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3.0.1 • Public • Published

Mastercard Hosted Session Facade

You're probably here because you went to implement the Mastercard (TNS) session.js API in your app and encountered the...odd...design of their API. "Why," you ask, "would they think a callback registered on a config object being called by a completely unrelated global method is a good idea? Surely there's a better way?"

Perhaps you wish that you could ask for a card session, and get a Promise back that might resolve to a valid session, or reject on an invalid session.

Ssh. It's ok. Just use this facade. Don't fret. Don't look into the lib folder, because this is an ugly, ugly hack. But it works reliably. And you can keep writing your modern javascript code without twisting your brain around a tortured API.

Supported Environments and Dependencies

Mastercard's session.js is a browser API that works via injected iframes. So this facade will also only work in a browser. It's also a javascript module, so you will need a module builder. I've tested this with webpack, but since the distribution is transpiled you should be able to use it with your packer of choice.

No matter what module environment you choose, your destination will need to support ES6 Promises, since this facade relies on them heavily. Many browsers already natively support Promises, but if a target browser you support does not you'll need to include a polyfill.


Unfortunately, Mastercard's session.js does not return Access-Control-Allow-Origin headers when you request the script for your merchant ID. This means this library is unable to dynamically append the Mastercard script for you, for reasons of CORS restrictions.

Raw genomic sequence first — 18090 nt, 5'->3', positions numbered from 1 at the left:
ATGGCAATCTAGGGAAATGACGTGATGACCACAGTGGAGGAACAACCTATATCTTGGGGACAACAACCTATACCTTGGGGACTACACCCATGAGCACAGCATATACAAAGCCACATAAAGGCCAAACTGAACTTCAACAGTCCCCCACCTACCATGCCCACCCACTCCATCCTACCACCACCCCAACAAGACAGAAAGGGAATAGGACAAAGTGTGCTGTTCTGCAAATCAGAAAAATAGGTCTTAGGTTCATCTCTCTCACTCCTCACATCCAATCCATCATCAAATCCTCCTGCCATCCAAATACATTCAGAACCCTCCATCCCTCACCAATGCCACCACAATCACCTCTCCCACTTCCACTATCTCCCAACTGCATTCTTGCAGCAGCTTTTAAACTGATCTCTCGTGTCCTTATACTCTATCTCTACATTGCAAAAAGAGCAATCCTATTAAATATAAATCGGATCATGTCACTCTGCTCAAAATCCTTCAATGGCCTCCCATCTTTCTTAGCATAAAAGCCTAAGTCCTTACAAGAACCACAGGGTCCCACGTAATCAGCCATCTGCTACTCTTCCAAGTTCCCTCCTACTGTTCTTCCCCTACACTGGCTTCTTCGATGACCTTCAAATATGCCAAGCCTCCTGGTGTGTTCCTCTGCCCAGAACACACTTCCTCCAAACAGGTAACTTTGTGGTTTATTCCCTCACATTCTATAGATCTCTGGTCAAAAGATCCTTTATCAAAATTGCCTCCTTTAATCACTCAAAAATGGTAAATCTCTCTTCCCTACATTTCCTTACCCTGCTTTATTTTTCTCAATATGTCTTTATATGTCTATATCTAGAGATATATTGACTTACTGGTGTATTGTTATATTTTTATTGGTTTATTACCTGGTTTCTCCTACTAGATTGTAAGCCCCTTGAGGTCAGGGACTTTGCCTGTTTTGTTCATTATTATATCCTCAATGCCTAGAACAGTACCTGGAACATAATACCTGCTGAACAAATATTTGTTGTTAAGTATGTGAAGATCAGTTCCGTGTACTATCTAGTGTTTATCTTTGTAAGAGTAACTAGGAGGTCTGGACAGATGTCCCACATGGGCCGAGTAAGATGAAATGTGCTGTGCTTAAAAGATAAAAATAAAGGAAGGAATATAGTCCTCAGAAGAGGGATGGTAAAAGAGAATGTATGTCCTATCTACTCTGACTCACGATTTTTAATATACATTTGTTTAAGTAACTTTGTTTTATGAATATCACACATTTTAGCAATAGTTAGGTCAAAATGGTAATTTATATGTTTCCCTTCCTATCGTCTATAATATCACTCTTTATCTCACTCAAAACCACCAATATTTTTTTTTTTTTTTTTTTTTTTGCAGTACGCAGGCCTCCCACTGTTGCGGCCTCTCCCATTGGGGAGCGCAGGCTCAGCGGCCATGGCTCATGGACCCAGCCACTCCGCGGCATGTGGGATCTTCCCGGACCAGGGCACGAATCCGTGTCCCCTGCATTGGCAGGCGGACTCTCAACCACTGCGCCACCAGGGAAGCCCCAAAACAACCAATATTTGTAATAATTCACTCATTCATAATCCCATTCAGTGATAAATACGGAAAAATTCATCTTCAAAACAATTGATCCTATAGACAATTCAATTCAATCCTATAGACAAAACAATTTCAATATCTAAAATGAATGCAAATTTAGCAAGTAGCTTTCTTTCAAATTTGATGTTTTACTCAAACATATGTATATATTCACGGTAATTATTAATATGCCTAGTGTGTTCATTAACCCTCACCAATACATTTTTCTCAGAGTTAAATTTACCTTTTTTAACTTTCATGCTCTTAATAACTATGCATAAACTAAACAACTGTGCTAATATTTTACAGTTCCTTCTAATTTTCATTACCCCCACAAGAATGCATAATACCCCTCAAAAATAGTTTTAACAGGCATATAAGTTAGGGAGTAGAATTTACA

You must append a script tag containing your own Mastercard session.js script, e.g.

<script src="https://ap-gateway.mastercard.com/form/version/52/merchant/<MERCHANT_ID>/session.js" />
<script src="myCodeBundle.js" />


npm i mastercard-hosted-session --save-dev


Import the library, and initialise the module with the merchant ID supplied to you by Mastercard, and the config you'd normally pass to the PaymentSession.configure method. Do not pass the callbacks methods on your config object, since the facade configures those for you.

The initialisation function returns a Promise that will resolve a Hosted Session facade, initialised against the form specified by the config fields.

The example below uses Promises directly, but since a Promise is a Promise you can happily use the async function style if your environment or transpilation tool support them.

const getHostedSession = require('mastercard-hosted-session')
  fields: {
    card: {
      number: '#card-number',
      securityCode: '#security-code',
      expiryMonth: '#expiry-month',
      expiryYear: '#expiry-year'
  frameEmbeddingMitigation: ['csp'],
  interaction: {
    displayControl: {
      formatCard: 'EMBOSSED',
      invalidFieldCharacters: 'ALLOW'
}).then(hostedSession => {
  // hostedSession is a facade that has one public function: `sezzionize`
  return hostedSession.sessionize()
}).then((result) => {
  console.log(result.status) // e.g. 'ok' or 'fields_in_error'
  console.log(result.session.id) // e.g. SESSION001212312123123123
  console.log(result.sourceOfFunds.provided.card.brand) // e.g 'MASTERCARD'
}).catch(error => {
  // The facade rejects with HostedSessionError
  // if the script fails to append, or fails to sessionise.


npm i mastercard-hosted-session

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